Abstract: Religion and beliefs in the supernatural are present in all societies. Yet, studies about the economic roots of small-scale supernatural belief systems remain quite limited. In this work, we test the anthropological hypothesis that historical dependence on pastoralism favored the adoption of customs that contributed to the reduction in witchcraft beliefs. Pastoral societies were characterized by the use of social strategies as a way of mitigating the risks inherent in pastoral production, making the practice of accusations of witchcraft a barrier to maintaining their existing social ties. Consistent with this hypothesis, we document that people descending from historically more pastoral societies have a lower level of contemporary belief in witches. The results using an instrumental variable based on the ecological determinants of pastoralism corroborates our main analysis. We further show that the main mechanism behind our result seems to be pastoralist groups' freedom of movement and an increase in social ties, proxied by the level of trust in relatives, neighbors, courts, and local councils. We also show that the reduced belief in witches increases references to witchcraft in pastoral societies' oral traditions, narratives, stories, jokes, and proverbs, possibly because the lack of fear makes pastoralists more willing to speak, sing and joke about the supernatural. Finally, we test for the importance of cultural persistence by examining people who live today in locations with low levels of suitability for pastoralism but belong to ethnic groups that have historically lived in areas with high levels of suitability and show that the reduction in belief in witches persists.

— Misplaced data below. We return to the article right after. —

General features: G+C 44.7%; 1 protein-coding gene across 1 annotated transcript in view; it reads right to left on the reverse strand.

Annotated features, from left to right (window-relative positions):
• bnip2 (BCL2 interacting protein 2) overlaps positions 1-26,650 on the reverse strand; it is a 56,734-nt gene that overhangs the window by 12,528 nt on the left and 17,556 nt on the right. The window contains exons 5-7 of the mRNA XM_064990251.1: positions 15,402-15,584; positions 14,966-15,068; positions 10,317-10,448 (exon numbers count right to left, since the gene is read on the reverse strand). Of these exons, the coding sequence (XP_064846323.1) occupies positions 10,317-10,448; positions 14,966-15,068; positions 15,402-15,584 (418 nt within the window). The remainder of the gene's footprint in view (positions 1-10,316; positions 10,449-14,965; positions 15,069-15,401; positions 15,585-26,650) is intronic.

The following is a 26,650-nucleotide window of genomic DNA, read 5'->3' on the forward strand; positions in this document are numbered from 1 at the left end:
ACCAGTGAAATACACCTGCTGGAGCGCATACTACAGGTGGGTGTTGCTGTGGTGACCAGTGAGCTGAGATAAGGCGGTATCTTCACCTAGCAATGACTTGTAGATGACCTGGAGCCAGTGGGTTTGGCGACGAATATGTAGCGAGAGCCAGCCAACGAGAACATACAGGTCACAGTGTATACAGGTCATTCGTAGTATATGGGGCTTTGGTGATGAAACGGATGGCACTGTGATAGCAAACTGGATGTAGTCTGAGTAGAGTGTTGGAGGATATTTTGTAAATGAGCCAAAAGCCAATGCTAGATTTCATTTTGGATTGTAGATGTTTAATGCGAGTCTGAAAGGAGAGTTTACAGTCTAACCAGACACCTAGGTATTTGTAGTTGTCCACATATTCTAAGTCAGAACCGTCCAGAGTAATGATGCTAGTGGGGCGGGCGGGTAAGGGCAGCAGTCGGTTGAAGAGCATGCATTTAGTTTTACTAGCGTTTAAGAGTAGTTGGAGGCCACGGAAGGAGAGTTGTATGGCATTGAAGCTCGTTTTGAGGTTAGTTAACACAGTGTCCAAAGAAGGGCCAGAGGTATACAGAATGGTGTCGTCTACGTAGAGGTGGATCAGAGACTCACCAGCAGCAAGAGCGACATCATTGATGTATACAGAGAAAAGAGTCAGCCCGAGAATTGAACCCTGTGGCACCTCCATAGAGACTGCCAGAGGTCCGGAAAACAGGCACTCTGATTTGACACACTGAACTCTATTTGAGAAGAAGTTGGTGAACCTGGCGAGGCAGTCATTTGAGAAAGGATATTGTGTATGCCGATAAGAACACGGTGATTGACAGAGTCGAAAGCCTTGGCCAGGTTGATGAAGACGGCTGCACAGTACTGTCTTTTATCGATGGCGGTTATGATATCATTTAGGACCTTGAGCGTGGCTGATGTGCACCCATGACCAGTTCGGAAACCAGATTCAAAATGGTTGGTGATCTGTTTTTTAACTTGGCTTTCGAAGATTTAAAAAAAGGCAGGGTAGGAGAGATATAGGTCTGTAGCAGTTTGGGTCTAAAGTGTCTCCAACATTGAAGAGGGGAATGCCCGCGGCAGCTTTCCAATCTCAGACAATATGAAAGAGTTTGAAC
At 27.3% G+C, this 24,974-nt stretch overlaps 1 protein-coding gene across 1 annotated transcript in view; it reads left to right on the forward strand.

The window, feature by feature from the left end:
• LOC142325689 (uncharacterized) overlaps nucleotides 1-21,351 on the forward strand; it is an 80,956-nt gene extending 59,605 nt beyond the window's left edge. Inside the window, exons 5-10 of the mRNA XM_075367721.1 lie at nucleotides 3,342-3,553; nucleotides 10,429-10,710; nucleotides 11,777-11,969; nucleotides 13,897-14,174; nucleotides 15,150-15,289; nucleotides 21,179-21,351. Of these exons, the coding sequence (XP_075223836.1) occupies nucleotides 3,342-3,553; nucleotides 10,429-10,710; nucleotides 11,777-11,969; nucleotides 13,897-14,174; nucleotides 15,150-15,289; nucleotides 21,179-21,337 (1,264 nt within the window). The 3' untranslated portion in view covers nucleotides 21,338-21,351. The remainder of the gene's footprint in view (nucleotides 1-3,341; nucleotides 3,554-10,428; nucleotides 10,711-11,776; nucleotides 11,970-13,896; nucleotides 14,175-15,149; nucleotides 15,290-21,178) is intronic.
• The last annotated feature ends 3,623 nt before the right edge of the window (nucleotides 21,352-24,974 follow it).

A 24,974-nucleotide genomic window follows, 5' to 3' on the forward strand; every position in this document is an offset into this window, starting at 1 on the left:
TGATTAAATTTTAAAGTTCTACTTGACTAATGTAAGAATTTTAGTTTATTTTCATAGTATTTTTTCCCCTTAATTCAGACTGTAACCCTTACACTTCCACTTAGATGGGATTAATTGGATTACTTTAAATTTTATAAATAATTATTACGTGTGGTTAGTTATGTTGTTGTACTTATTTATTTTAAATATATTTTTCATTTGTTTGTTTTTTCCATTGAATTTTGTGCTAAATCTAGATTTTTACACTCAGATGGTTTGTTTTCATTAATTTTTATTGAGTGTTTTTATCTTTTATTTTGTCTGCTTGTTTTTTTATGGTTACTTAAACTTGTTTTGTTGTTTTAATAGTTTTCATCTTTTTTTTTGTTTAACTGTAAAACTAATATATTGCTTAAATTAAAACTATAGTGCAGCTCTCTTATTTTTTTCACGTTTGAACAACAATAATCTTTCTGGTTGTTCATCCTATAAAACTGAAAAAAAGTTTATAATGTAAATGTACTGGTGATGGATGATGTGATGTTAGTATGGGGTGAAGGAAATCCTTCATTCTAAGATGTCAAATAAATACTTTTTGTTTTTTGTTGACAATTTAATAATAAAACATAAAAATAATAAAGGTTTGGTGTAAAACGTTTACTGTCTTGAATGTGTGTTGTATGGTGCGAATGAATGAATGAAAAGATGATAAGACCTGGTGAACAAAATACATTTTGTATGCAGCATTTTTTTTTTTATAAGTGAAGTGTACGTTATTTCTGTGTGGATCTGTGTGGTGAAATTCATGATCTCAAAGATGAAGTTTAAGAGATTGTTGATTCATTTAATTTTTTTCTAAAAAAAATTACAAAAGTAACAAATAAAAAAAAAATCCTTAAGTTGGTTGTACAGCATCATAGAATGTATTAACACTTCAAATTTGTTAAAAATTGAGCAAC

Keywords: culture, pastoralism, persistence, superstition, witchcraft
    JEL: O10 Z10 Z13 Z19
    Date: 2021–12
  3. By: Zhao, Tian (School of Economics and Management, Beihang University); Liu, Zhixin (School of Economics and Management, Beihang University); Jamasb, Tooraj (Department of Economics, Copenhagen Business School)
    Abstract: Diffusion of hydrogen refueling stations (HRS) is key to promotion of hydrogen vehicles. In this paper, we explore the nexus between critical stakeholders in the hydrogen industry from a game perspective. We investigate the proposed policy for promotion of hydrogen vehicles in China. We model the three main actors in hydrogen infrastructure development, i.e. public sectors, private investors, and consumers. The tripartite evolutionary game analyzes the interactive policy process of subsidy provision, infrastructure investment, and fuel consumption. We then examine the evolutionary stable strategy (ESS) of the system. We propose a policy mechanism for how to set values of key parameters to promote active cooperation of the three actors in HRS diffusion. A numerical simulation validates the solution of the game and sensitivity analyses of initial probabilities and key parameters. We find that boosting initial willingness of actors to choose cooperative hydrogen strategies is beneficial to lead the game system to the ideal consequence. We offer some recommendations including establishing regulation standards for the construction of HRS, increasing financial incentives to each actor and decreasing the cost of HRS and retail price of hydrogen.